I am excited about working with and meeting new people and seeing the inner workings of another organization, too. The professional challenge of covering a new team is something I’m very much looking forward to.

Ivie: As a woman, do you feel it is challenging to be in the field you are in?

Langosch: I am very fortunate to be coming from an organization where women in the media were treated with respect. As a result, I don’t have any particularly negative experiences to mention. I have found that it can take women sportswriters a little longer to gain credibility (among players and fans) than our male counterparts, but that’s not necessarily a bad thing. I have no issue having to prove to readers that I’m capable of giving them the coverage that they want and deserve.

After several years in the business, I have become mostly immune to the fact that I work with and alongside almost all men. I’ve gotten past the point where I notice the imbalance, and I have never found myself at a disadvantage because I am a woman. For that, I remain very thankful to all the women sportswriters who came before me and paved the way toward a future with much less discrimination.

Ivie: How do you think your experience within the division will help you in this role?

Langosch: Obviously, I think my familiarity with the Cardinals will help with this transition. Not only have I seen the Cardinals in person 15-18 time a year for the last five years, but, as I mentioned above, I have also covered the Cardinals in three different playoff series. I am familiar with where the club has been over the past few years and have had the opportunity to talk with a number of people still in the organization. That’s not to say, though, that I still don’t have much to learn. One of my priorities right now is delving into Cardinals history so that I can have an acute perspective of this organization. There will certainly be a learning curve – and I ask that readers be patient during that process. But I can promise you that I will jump in with both feet and immerse myself in all things Cardinals as soon as I begin.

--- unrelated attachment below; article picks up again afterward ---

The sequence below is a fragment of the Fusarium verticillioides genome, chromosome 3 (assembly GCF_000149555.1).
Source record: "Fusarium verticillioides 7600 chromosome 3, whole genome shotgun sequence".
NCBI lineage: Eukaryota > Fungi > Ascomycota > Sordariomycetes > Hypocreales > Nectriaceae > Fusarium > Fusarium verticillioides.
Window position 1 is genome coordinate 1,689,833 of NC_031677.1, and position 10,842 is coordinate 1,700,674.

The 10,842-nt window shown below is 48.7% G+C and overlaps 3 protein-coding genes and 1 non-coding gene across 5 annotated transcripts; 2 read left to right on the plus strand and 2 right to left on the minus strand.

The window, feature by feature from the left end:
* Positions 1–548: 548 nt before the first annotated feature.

Ivie: If you could go back in time to a young Jenifer Langosch, what advice would you give her?

Langosch: I would probably tell myself not to let anyone discourage me from my dreams. While I am ultimately doing what I have always wanted, there were several people who long ago told me I should set my sights elsewhere, that a woman couldn’t accurately write about a sport she never played. While this didn’t stop me from pursuing what I wanted, it certainly infiltrated my thoughts and left me wondering, at times, whether this was the right career path. The fact that I even ever listened to any of that chatter is a shame.

I’d probably also have told myself to take more of an interest in music. Why, you might ask? Well, I know I am replacing someone who is way more knowledgeable about music than I am and I feel a bit unprepared to carry that legacy. As it is, I should probably just apologize to Matthew now for being inept to follow in that part of his footsteps. I hope Cardinal nation will forgive me.

Ivie: Do you find yourself working with more and more women in the industry?

Langosch: Perhaps it is not representative of a national shift, but I did find that there was an increase in the number of women I worked with in Pittsburgh. In fact, there were some days where there would be more female media members in the clubhouse than male ones. That was a far cry from my first season covering the Pirates when I was often the only female (or one of two) in the Pirates clubhouse. Sports journalism has long been a man’s domain, and quite frankly, I think it always will be. There are several reasons for that stance, though I won’t dive into those here.

That said, opportunities are there for women who have an interest in breaking through. Over the last few years, I have taken an interest in talking with females who are interested in a career in sports journalism, and I always encourage them to ignore those who still say they don’t belong in this field. The hours, the demands, it can all be overwhelming at times. But I also can’t imagine a job more rewarding than this.

Jenifer and Matthew Leach sat down with Bill Ivie and Chris Mallonee on the UCB Radio Hour broadcast. You can download that show by clicking here.

Bill Ivie is the editor here at I-70 Baseball as well as the Assignment Editor for
He is the host of I-70 Radio, hosted every week on
Follow him on Twitter here.